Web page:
There are other more technical things we should do too, like extending reinsurance: compensation for insurers whose risk pool turned out worse than expected. Some analysts also argue that there would be big gains from moving “off-exchange” plans onto the government-administered marketplaces.

So if Mr. Trump really wanted to honor his campaign promises about improving health coverage, if he were willing to face up to the reality that Obamacare is here to stay, there’s a lot he could do, through incremental changes, to make it work better. And he would get plenty of cooperation from Democrats along the way.

Needless to say, I don’t expect to see that happen. Improving Obamacare requires doing more, not less, moving left, not right. That’s not what Republicans want to hear.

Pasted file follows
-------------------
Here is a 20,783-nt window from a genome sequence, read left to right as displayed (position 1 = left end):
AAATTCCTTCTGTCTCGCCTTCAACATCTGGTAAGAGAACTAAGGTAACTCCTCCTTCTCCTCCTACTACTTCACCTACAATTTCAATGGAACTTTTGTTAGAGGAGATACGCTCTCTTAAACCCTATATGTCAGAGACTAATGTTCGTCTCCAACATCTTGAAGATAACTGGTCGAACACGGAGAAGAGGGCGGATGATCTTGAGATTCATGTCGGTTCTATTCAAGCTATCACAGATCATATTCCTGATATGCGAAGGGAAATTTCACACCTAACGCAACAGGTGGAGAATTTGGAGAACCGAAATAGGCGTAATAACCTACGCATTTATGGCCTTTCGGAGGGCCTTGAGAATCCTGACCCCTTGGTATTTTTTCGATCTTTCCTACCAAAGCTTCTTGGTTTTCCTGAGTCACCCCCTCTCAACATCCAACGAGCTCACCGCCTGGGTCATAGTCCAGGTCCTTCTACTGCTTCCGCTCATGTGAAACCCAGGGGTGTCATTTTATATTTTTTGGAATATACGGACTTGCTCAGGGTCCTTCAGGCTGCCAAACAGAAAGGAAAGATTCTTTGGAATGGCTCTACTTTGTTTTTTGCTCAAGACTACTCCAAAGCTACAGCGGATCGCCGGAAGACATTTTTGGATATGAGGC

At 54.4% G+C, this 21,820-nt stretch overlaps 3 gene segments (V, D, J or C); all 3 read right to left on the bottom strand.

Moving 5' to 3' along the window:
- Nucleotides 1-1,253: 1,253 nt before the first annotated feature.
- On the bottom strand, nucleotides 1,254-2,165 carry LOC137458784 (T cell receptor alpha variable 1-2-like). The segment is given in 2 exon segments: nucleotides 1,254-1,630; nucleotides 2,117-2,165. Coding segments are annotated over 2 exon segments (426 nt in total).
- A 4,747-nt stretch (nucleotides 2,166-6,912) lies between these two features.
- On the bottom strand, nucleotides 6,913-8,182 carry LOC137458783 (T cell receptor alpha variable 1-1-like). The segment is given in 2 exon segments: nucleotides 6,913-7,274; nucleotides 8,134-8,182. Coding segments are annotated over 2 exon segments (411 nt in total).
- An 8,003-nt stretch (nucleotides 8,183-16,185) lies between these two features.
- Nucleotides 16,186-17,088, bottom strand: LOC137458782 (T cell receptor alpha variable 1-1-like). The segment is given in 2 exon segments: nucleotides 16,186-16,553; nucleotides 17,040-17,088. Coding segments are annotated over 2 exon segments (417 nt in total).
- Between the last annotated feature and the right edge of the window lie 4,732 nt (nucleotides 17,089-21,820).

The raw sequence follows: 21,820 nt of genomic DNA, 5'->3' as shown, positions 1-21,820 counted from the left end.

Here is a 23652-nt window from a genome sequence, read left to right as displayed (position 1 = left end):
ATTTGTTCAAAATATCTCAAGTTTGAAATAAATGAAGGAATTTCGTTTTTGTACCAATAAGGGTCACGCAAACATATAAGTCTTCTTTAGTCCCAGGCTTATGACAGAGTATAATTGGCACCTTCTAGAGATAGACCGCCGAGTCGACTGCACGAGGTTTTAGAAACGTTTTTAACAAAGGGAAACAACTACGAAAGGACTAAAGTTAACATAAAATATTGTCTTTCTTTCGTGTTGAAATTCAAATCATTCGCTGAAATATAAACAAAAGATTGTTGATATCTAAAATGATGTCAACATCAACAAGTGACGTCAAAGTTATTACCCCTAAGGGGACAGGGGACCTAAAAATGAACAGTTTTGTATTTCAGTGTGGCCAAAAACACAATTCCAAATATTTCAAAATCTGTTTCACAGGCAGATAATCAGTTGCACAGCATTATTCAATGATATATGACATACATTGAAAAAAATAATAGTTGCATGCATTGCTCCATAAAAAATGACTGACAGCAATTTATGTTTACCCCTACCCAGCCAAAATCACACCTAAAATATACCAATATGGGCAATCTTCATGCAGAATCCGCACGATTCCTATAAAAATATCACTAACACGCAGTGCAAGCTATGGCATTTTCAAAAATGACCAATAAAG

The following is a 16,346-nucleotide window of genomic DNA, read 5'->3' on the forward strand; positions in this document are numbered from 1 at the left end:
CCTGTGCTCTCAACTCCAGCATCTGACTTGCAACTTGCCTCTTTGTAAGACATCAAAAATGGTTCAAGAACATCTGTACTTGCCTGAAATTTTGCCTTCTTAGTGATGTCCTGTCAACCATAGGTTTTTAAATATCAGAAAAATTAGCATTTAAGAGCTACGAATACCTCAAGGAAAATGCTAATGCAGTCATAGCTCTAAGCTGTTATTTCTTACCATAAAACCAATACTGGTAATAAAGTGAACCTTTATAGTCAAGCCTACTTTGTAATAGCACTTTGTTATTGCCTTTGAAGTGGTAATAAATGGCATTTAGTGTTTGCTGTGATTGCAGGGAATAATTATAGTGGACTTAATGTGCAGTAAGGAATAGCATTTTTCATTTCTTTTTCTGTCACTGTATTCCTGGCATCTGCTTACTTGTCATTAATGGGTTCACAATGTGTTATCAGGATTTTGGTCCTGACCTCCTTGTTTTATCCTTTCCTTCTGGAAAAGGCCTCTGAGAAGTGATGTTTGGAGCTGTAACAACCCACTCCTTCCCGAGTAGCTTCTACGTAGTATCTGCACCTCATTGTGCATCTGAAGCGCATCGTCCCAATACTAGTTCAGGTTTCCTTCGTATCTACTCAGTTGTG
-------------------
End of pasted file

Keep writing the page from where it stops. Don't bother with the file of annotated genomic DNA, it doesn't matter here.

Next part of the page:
And the tweeter-in-chief’s initial reaction to health care humiliation was, predictably, vindictive. He blamed Democrats, whom he never consulted, for Trumpcare’s political failure, predicted that “ObamaCare will explode,” and that when it does Democrats will “own it.” Since his own administration is responsible for administering the law, that sounds a lot like a promise to sabotage Americans’ health care and blame other people for the disaster.

The point, however, is that building on Obamacare wouldn’t be hard, and wouldn’t even be all that complicated.

Brooks and Krugman

March 24, 2017

In “The Trump Elite, Like the Old Elite But Worse!” Bobo tells us that Republicans behind a health care bill found a new way to ignore regular people.  And “gemli” from Boston will have a few words to say.  Prof. Krugman’s “Scammers, the Scammed and America’s Fate” is on politicians who aren’t real leaders, but play leaders on TV.  Here’s Bobo:

Legislation can be crafted bottom up or top down. In bottom up you ask, What problems do voters have and how can they be addressed. In top down, you ask, What problems do elite politicians have and how can they be addressed?